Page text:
AMSTERDAM -- Canada is getting two versions of the new Mercedes-Benz A class, a vehicle CEO Dieter Zetsche calls a true "smartphone on wheels" by offering what the automaker says is the most advanced human-machine interface it has developed.
Mercedes-Benz aims to use the hatchback and technology to lure young Canadian buyers to its latest A class, which has never been sold in Canada.
“In Canada, we have always had good success with three and five door hatch models like the various generations of C class coupe and the B class,” Mercedes-Benz Canada spokeswoman JoAnne Caza said in an email to Automotive News Canada. “Over the years, many many customers have asked us to bring the sporty A class to Canada.”
The A-class hatchback will not be sold in in the U.S., where local tastes prefer sedans over hatchbacks. Mercedes Benz Canada said it will have more details about the sedan’s Canadian launch later in the year.
The all-new multimedia system, called Mercedes-Benz User Experience or MBUX for short, serves as the centrepiece of the brand's next generation of compact cars.
"When we drew up the product specification catalogue, we decided that would be the core element," Zetsche, who is also CEO of Mercedes parent Daimler, told reporters at the car's presentation. He added that the A class could be the first true "smartphone on wheels" thanks to MBUX, which Mercedes says offers better displays, improved speech recognition capabilities – which can be activated either via a button on the steering wheel or by simply saying "Hey Mercedes" — as well as predictive learning abilities.
With predictive analytics, A-class drivers can be prompted at a certain time of day if they want to change radio stations to listen to the news or change navigation to head to the fitness studio. This is possible because the car can recognize repeated patterns in behaviour.
For the first time, A-class drivers can order an optional head-up display that is also configurable, something that was previously unheard of in the segment, according to Mercedes. The carmaker also said the model boasts the highest level of active safety in the compact segment and is capable of driving semi-autonomously in certain situations, a feature previously only available in the more expensive S- and E-class families.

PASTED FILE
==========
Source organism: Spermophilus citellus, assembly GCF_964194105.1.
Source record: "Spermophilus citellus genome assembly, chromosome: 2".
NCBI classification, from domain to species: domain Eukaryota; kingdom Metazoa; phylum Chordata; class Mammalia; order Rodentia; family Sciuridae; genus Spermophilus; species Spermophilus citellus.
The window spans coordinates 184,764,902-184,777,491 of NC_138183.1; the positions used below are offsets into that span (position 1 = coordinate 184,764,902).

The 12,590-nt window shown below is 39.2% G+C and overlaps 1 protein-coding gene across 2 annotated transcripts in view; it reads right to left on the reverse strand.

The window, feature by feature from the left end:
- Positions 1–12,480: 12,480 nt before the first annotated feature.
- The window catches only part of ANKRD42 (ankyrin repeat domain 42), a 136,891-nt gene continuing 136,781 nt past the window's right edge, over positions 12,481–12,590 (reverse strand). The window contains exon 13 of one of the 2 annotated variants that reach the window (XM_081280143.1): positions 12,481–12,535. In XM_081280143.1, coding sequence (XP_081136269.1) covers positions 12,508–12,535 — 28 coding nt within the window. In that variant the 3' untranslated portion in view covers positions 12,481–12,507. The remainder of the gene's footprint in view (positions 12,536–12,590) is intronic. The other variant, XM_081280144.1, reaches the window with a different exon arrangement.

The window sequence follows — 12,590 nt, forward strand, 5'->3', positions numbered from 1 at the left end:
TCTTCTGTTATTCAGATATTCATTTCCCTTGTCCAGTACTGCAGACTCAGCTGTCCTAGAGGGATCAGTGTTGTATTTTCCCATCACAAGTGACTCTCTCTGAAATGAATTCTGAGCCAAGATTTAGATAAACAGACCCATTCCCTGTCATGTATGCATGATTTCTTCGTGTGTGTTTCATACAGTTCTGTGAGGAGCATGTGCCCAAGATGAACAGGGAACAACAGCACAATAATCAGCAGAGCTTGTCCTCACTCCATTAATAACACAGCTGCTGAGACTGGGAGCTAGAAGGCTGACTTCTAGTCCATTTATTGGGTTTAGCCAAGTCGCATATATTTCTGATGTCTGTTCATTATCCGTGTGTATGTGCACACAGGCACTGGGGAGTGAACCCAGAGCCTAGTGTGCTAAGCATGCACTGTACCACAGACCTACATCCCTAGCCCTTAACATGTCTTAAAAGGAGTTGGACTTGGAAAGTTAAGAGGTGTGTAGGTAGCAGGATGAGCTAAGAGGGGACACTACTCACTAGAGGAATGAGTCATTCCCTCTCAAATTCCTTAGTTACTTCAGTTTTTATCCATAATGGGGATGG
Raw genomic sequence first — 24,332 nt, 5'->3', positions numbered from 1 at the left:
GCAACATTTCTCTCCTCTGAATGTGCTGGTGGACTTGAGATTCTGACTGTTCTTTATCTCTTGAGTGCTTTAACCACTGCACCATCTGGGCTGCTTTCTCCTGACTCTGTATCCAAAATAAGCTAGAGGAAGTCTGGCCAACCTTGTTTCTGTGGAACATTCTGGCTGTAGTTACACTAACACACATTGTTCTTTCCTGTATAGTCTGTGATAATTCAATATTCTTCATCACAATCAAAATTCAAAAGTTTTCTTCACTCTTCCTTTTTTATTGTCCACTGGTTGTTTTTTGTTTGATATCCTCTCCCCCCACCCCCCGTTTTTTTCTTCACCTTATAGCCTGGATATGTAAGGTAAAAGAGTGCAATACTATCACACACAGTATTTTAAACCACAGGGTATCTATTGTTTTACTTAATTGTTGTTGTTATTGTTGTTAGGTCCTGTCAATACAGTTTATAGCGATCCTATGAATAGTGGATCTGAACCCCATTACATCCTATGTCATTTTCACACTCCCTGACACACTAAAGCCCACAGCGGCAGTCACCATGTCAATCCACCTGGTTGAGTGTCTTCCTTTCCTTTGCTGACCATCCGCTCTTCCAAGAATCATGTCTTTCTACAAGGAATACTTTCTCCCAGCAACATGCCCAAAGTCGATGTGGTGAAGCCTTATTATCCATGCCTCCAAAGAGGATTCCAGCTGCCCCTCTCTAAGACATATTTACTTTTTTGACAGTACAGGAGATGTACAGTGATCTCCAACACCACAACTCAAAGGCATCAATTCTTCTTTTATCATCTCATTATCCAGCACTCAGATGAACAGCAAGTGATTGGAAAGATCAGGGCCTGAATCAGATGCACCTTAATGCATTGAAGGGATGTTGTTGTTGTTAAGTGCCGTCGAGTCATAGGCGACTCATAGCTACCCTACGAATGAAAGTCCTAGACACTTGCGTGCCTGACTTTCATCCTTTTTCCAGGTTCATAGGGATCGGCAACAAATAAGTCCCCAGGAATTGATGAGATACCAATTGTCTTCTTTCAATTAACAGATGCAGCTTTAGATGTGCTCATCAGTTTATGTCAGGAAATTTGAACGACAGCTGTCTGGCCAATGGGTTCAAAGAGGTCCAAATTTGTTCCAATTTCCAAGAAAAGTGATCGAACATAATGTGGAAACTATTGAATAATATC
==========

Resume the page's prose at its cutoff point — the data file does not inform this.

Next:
Other features familiar from larger siblings include 360-degree parking assist that uses four tiny cameras to transmit a bird's-eye view of the car's surroundings onto the centre console for easy maneuvering into tight spaces.
REPLACING A WINNER
The fourth-generation A class succeeds a model that set a new tone for the brand in the segment when it arrived in 2012. That happened because of an aggressive redesign that was a dramatic improvement on the boxy look of the previously two generations of the car. Mercedes said design is the biggest reason customers give for purchasing the A class today, while Zetsche added that the styling change reduced the age of the average A-class customer by 10 years. "In the car industry that's a world apart," he said. That might explain why the new generation's exterior is far more evolutionary.
When it comes to the new car's interior, all versions come standard with a virtual cockpit. In addition, Mercedes removed the cowell over the instrument cluster and added a special coating that prevents glare reflecting off the glass surface, resulting in a fully freestanding display.
The new A class is powered by a wide range of gasoline and diesel engines. One of the new four-cylinder units offers displacement on demand for the first time. In partial load circumstances this feature shuts down the second and third cylinders to boost fuel efficiency.
"With the fourth generation of the A class, we are redefining modern luxury in the compact class," Mercedes sales boss Britta Seeger said.
European customers can start ordering the new A class in March. The automaker didn't say when orders can start being placed in Canada. It is expected to arrive in European showrooms in May.